Clark nodded, then shook his head, then remembered that Lex probably couldn't see his movements well and grimaced. He turned and started to walk away, talking over his shoulder, "...I guess if you're sure that you're ok... we should probably--"

--but then rocked backwards slightly as Lex reached out quicksilver-fast and grabbed his right shoulder pretty hard. Woah. He immediately stopped and turned. "What? What's wrong?"

"I... can't see very well. Can you?"

Clark winced and cursed mentally to himself.

"Maybe we should try walking out of here together." 'Carefully,' implied Lex's tone.

Oh. "Ok," said Clark, deciding to follow Lex's lead. He put out his hand to the side and carefully touched a shelf -- Lex seemed to be able to see something in the dark, after all: catching his shoulder like that hadn't seemed just coincidental -- and slid his other hand around Lex's waist. He wondered if he shouldn’t have done that because Lex tensed briefly, but then he relaxed and didn't say anything, so it must've been ok.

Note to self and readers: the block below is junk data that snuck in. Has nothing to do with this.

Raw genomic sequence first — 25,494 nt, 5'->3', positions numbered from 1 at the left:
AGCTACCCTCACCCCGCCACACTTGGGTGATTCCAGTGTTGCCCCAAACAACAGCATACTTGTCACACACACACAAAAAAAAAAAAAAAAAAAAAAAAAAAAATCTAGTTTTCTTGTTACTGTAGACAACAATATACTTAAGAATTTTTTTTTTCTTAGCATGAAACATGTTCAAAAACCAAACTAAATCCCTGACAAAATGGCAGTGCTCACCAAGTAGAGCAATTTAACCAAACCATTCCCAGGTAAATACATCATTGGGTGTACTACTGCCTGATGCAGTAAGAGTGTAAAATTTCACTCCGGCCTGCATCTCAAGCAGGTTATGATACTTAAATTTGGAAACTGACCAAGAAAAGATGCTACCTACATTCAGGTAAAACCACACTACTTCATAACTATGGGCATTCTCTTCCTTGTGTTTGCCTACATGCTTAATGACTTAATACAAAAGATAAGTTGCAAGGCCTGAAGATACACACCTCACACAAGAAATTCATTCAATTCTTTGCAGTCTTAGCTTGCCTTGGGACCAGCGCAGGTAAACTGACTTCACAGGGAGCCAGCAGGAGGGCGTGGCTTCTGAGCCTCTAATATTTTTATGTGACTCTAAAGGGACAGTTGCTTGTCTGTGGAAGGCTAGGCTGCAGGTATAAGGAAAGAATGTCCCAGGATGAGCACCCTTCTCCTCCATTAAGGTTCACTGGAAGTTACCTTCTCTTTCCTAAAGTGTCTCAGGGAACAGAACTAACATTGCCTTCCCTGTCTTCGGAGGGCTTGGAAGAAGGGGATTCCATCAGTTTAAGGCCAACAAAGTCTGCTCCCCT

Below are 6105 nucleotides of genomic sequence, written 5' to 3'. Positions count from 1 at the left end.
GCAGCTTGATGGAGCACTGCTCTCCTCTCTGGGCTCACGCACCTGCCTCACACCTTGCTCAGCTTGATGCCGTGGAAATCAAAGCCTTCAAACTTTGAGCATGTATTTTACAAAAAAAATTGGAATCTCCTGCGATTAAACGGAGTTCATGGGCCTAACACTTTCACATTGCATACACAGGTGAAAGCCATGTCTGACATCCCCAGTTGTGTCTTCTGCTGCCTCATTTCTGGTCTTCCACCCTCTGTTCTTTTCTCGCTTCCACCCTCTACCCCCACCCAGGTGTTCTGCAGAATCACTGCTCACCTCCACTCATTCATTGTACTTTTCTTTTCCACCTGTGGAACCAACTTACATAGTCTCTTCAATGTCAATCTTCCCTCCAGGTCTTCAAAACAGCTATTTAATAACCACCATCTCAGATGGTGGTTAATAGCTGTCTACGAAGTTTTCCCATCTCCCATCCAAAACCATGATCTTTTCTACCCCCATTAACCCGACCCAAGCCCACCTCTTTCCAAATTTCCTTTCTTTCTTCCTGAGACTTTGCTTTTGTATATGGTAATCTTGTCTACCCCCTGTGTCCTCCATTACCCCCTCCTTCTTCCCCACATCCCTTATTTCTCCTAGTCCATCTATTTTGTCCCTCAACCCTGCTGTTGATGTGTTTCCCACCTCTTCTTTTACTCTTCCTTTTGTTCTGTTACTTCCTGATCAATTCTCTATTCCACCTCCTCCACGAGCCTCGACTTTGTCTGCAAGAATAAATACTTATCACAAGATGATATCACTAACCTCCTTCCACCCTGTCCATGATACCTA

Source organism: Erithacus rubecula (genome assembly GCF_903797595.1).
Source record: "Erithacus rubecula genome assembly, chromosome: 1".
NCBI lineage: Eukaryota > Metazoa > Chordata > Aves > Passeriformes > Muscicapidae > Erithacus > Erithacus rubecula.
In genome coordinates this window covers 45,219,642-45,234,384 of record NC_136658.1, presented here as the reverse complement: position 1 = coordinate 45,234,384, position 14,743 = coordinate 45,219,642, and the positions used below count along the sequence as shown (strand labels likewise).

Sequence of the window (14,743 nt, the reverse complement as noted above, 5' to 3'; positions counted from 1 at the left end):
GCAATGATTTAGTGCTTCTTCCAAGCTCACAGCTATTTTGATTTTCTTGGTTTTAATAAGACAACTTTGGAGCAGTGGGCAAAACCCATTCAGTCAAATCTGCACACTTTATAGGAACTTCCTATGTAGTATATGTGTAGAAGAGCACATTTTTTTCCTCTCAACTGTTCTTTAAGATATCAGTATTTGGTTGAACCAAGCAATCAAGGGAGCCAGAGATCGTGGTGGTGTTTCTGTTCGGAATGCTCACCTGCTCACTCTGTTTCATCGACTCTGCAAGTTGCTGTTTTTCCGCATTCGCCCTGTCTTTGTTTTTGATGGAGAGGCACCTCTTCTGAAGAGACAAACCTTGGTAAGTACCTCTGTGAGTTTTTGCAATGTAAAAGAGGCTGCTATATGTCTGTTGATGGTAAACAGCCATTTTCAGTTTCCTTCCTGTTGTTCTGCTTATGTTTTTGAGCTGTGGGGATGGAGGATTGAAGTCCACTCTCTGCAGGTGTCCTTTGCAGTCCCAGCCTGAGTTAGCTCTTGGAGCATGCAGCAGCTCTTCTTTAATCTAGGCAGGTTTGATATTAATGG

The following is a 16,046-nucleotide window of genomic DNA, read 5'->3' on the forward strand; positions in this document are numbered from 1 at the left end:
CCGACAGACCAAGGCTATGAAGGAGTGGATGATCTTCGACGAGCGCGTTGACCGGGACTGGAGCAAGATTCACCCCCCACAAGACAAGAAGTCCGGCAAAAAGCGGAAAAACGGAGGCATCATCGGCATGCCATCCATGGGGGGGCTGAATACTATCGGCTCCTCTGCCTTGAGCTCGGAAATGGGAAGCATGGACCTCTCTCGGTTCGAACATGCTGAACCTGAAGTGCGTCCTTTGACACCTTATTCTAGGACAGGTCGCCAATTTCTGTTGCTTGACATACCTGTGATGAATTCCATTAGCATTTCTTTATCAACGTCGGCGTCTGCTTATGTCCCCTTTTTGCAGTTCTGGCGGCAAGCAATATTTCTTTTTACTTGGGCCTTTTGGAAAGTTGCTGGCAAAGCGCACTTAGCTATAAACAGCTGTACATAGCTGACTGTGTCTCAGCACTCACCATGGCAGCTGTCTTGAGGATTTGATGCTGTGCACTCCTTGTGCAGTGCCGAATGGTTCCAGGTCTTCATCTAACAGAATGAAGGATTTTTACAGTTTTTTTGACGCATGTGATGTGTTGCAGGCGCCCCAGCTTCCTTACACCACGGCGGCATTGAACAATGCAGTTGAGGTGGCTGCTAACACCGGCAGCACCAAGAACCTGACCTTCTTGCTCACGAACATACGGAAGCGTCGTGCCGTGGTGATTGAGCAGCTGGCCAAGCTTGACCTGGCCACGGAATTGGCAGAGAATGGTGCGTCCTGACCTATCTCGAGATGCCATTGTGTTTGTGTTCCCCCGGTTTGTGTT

Lex moved... very slowly. Unbelievably slowly. He kept one hand on Clark's shoulder and the other outstretched. He even moved his feet in slow half-circles forward, barely picking them up off the floor. And he was definitely taking his time.

"Uh, Lex?"


"Don't you think we could go a little faster?"

Silence and stopped motion, which was unfortunately the exact opposite of moving faster. Then: "Do you want to trip over anything?"


"Then I suggest we move slowly. Because, if I remember correctly, there were quite a lot of supplies piled up around the shelves, and, as you may remember me mentioning, I tripped over such a pile when that 'ghost' surprised me before. And I, for one, would not like to repeat my earlier header onto the concrete floor."

"Ok, but--" Clark sighed, feeling frustrated as he realized that there was no easy way to get them to the door quickly, as he took a good look around and realized that there really were piles everywhere, and he just hadn't paid them much attention, almost automatically avoiding them. Also, dwelling on the dark was probably not a good idea, either. Instead, he said, "You don't think that the fake ghost woman was something Rothman set up, do you?"

"I doubt it," Lex answered without much thought, starting his slow-slow-too-slow movement forward again.

"Why not?" asked Clark.